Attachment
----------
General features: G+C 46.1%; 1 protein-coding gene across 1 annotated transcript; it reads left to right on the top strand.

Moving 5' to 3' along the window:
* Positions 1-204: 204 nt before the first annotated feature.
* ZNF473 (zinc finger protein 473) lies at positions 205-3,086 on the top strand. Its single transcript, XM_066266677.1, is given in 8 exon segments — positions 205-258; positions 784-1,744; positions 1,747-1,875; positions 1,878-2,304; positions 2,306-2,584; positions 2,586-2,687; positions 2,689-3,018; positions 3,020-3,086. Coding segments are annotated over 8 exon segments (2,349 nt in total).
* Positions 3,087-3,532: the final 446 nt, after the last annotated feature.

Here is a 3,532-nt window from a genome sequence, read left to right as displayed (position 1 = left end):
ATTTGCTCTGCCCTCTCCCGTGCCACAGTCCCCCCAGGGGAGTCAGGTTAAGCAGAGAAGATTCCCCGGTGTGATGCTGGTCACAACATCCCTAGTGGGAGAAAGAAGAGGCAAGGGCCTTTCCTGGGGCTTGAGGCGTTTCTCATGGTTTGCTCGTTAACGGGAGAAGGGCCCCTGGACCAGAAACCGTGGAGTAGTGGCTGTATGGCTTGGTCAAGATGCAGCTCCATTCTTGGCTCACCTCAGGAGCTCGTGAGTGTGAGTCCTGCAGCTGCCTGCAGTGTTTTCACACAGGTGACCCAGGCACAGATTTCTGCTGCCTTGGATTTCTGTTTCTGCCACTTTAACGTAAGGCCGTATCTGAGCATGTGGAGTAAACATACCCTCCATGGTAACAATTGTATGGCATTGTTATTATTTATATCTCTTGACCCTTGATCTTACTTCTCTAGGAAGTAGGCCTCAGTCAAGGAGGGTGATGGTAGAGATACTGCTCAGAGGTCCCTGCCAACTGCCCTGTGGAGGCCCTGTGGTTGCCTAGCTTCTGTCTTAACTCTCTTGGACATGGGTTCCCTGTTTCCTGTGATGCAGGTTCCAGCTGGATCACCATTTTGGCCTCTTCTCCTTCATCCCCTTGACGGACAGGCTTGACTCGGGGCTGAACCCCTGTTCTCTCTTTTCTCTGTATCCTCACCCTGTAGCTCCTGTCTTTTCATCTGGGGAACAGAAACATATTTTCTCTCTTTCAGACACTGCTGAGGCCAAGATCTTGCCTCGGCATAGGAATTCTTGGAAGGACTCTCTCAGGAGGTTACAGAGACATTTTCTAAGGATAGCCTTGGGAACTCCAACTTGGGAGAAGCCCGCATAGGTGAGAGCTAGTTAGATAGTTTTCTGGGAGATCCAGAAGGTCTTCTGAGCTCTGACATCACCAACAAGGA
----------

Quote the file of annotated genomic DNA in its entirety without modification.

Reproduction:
General features: G+C 46.1%; 1 protein-coding gene across 1 annotated transcript; it reads left to right on the top strand.

Moving 5' to 3' along the window:
* Positions 1-204: 204 nt before the first annotated feature.
* ZNF473 (zinc finger protein 473) lies at positions 205-3,086 on the top strand. Its single transcript, XM_066266677.1, is given in 8 exon segments — positions 205-258; positions 784-1,744; positions 1,747-1,875; positions 1,878-2,304; positions 2,306-2,584; positions 2,586-2,687; positions 2,689-3,018; positions 3,020-3,086. Coding segments are annotated over 8 exon segments (2,349 nt in total).
* Positions 3,087-3,532: the final 446 nt, after the last annotated feature.

Here is a 3,532-nt window from a genome sequence, read left to right as displayed (position 1 = left end):
ATTTGCTCTGCCCTCTCCCGTGCCACAGTCCCCCCAGGGGAGTCAGGTTAAGCAGAGAAGATTCCCCGGTGTGATGCTGGTCACAACATCCCTAGTGGGAGAAAGAAGAGGCAAGGGCCTTTCCTGGGGCTTGAGGCGTTTCTCATGGTTTGCTCGTTAACGGGAGAAGGGCCCCTGGACCAGAAACCGTGGAGTAGTGGCTGTATGGCTTGGTCAAGATGCAGCTCCATTCTTGGCTCACCTCAGGAGCTCGTGAGTGTGAGTCCTGCAGCTGCCTGCAGTGTTTTCACACAGGTGACCCAGGCACAGATTTCTGCTGCCTTGGATTTCTGTTTCTGCCACTTTAACGTAAGGCCGTATCTGAGCATGTGGAGTAAACATACCCTCCATGGTAACAATTGTATGGCATTGTTATTATTTATATCTCTTGACCCTTGATCTTACTTCTCTAGGAAGTAGGCCTCAGTCAAGGAGGGTGATGGTAGAGATACTGCTCAGAGGTCCCTGCCAACTGCCCTGTGGAGGCCCTGTGGTTGCCTAGCTTCTGTCTTAACTCTCTTGGACATGGGTTCCCTGTTTCCTGTGATGCAGGTTCCAGCTGGATCACCATTTTGGCCTCTTCTCCTTCATCCCCTTGACGGACAGGCTTGACTCGGGGCTGAACCCCTGTTCTCTCTTTTCTCTGTATCCTCACCCTGTAGCTCCTGTCTTTTCATCTGGGGAACAGAAACATATTTTCTCTCTTTCAGACACTGCTGAGGCCAAGATCTTGCCTCGGCATAGGAATTCTTGGAAGGACTCTCTCAGGAGGTTACAGAGACATTTTCTAAGGATAGCCTTGGGAACTCCAACTTGGGAGAAGCCCGCATAGGTGAGAGCTAGTTAGATAGTTTTCTGGGAGATCCAGAAGGTCTTCTGAGCTCTGACATCACCAACAAGGA